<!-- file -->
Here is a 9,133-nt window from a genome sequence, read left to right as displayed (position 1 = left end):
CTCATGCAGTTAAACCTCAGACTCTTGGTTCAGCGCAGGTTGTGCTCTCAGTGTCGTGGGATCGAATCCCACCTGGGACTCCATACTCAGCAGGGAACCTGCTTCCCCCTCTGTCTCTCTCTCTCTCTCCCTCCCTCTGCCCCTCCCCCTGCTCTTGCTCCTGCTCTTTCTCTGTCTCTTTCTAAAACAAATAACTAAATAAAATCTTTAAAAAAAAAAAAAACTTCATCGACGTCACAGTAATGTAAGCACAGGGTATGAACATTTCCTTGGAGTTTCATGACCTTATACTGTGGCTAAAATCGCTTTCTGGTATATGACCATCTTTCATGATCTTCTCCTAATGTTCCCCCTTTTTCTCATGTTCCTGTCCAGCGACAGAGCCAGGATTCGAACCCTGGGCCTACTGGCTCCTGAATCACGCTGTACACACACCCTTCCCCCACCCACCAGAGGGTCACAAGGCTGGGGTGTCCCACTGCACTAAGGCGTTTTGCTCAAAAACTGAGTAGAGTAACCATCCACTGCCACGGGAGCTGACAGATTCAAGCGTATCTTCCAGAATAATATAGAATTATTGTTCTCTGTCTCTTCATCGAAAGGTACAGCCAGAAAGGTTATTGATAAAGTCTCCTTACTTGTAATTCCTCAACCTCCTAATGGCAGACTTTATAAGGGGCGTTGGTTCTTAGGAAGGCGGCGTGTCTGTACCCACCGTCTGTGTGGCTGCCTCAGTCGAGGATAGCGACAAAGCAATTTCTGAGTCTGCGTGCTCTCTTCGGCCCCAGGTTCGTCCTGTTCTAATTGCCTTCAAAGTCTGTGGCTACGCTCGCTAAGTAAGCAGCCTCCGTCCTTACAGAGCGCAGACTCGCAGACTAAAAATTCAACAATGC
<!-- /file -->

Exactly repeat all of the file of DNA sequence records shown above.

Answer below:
Here is a 9,133-nt window from a genome sequence, read left to right as displayed (position 1 = left end):
CTCATGCAGTTAAACCTCAGACTCTTGGTTCAGCGCAGGTTGTGCTCTCAGTGTCGTGGGATCGAATCCCACCTGGGACTCCATACTCAGCAGGGAACCTGCTTCCCCCTCTGTCTCTCTCTCTCTCTCCCTCCCTCTGCCCCTCCCCCTGCTCTTGCTCCTGCTCTTTCTCTGTCTCTTTCTAAAACAAATAACTAAATAAAATCTTTAAAAAAAAAAAAAACTTCATCGACGTCACAGTAATGTAAGCACAGGGTATGAACATTTCCTTGGAGTTTCATGACCTTATACTGTGGCTAAAATCGCTTTCTGGTATATGACCATCTTTCATGATCTTCTCCTAATGTTCCCCCTTTTTCTCATGTTCCTGTCCAGCGACAGAGCCAGGATTCGAACCCTGGGCCTACTGGCTCCTGAATCACGCTGTACACACACCCTTCCCCCACCCACCAGAGGGTCACAAGGCTGGGGTGTCCCACTGCACTAAGGCGTTTTGCTCAAAAACTGAGTAGAGTAACCATCCACTGCCACGGGAGCTGACAGATTCAAGCGTATCTTCCAGAATAATATAGAATTATTGTTCTCTGTCTCTTCATCGAAAGGTACAGCCAGAAAGGTTATTGATAAAGTCTCCTTACTTGTAATTCCTCAACCTCCTAATGGCAGACTTTATAAGGGGCGTTGGTTCTTAGGAAGGCGGCGTGTCTGTACCCACCGTCTGTGTGGCTGCCTCAGTCGAGGATAGCGACAAAGCAATTTCTGAGTCTGCGTGCTCTCTTCGGCCCCAGGTTCGTCCTGTTCTAATTGCCTTCAAAGTCTGTGGCTACGCTCGCTAAGTAAGCAGCCTCCGTCCTTACAGAGCGCAGACTCGCAGACTAAAAATTCAACAATGC